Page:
I left the talking about the audio until the end as it just escaped my mind completely as it is largely missing. At first, I thought it was to create suspense but all it really creates is emptiness. Sound effects don’t fare much better, for example, the flames of the skeleton come through really loud even if you are far away from them. Yeah, some are passable, such as the squishing from the traps and muttering from the random contestants who have seemingly gone mad, but this still doesn’t stop the game feeling empty. Some dissonance or even game show music playing with a twisted fashion would have gone a long way to inject some life into it. As a whole, the sound design causes too much disorientation for it to be enjoyable.

Really, it summarises the main issue with Half Dead. It is too empty. The audio matched with the lack of cutscenes (text or otherwise) mentioned at the start, it just feels half-baked. Why create this backstory of a game show if it doesn’t feed into the game itself? Particularly after finding the exit, all you’re rewarded with is a dull menu screen and music. Given the context, why isn’t there a crowd reaction or even a victory jingle? It is these little things that are missing that make the experience feel incomplete.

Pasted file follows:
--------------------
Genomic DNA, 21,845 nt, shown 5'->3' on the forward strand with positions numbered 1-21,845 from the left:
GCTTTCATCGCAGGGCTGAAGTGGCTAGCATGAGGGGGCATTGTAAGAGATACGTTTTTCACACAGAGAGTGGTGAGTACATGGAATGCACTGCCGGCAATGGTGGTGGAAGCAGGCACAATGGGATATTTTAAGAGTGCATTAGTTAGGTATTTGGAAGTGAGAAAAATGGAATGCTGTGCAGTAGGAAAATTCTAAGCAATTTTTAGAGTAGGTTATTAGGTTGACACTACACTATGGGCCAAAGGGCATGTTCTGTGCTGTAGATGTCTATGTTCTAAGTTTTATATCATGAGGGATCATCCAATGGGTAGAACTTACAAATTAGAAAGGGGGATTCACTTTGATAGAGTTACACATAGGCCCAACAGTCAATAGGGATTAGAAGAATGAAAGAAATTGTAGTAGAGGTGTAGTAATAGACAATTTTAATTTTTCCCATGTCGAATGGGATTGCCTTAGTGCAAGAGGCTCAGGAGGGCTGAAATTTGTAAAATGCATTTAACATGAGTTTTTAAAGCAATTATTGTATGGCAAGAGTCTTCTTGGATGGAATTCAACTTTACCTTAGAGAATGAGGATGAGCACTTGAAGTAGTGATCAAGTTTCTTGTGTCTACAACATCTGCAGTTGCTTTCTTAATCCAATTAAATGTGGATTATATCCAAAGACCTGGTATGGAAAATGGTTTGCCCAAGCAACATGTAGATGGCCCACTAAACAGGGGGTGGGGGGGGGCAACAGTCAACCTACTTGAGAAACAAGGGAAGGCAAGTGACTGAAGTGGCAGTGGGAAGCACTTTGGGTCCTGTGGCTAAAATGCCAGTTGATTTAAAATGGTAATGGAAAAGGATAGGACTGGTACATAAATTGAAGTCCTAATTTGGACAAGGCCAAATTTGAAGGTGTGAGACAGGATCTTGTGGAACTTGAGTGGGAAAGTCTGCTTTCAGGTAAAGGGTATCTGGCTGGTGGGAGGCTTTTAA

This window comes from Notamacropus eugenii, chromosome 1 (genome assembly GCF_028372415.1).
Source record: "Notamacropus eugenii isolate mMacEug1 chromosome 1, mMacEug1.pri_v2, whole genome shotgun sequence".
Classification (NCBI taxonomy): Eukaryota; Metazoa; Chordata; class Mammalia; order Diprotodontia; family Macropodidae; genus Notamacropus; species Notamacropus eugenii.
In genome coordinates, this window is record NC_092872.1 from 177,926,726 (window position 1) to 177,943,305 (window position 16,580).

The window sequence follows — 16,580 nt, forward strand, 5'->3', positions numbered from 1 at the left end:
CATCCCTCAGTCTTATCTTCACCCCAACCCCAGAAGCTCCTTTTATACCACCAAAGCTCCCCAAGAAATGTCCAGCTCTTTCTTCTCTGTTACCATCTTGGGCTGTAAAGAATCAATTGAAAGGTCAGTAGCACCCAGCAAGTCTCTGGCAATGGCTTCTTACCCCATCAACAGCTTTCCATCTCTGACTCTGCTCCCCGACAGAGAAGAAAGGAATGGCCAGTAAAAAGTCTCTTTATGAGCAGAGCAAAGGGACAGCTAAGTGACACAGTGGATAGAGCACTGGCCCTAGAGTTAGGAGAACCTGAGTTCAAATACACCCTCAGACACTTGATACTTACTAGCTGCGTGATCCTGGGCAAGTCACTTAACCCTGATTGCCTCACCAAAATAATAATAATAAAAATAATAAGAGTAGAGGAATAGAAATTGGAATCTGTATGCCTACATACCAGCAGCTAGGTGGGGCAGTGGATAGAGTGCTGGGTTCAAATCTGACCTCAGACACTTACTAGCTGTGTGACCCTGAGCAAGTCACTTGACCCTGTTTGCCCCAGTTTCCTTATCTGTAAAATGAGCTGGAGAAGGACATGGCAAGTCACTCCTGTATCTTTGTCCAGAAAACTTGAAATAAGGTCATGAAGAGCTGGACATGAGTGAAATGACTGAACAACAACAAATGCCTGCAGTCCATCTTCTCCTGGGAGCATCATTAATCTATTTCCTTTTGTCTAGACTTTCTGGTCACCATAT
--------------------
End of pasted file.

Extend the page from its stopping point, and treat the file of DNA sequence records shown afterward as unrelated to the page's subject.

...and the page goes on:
REVIEW CODE: A complimentary Nintendo Switch code was provided to Bonus Stage for this review. Please send all review code enquiries to press@4gn.co.uk.

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Half Dead Review
  • Gameplay - 7/10
  • Graphics - 5/10
  • Sound - 3/10
  • Replay Value - 7/10


Half Dead feels more half empty. An interesting puzzle maze game for sure, the lack of sound and plot from the game description makes it all feel a bit barebones. Still, if you enjoy puzzle games this will be up your street.


  • Interesting maze-puzzle mechanics.
  • Range of modes for varied custom play.


  • It has no atmosphere.
  • Some visual assets are bland.
  • Poor audio design.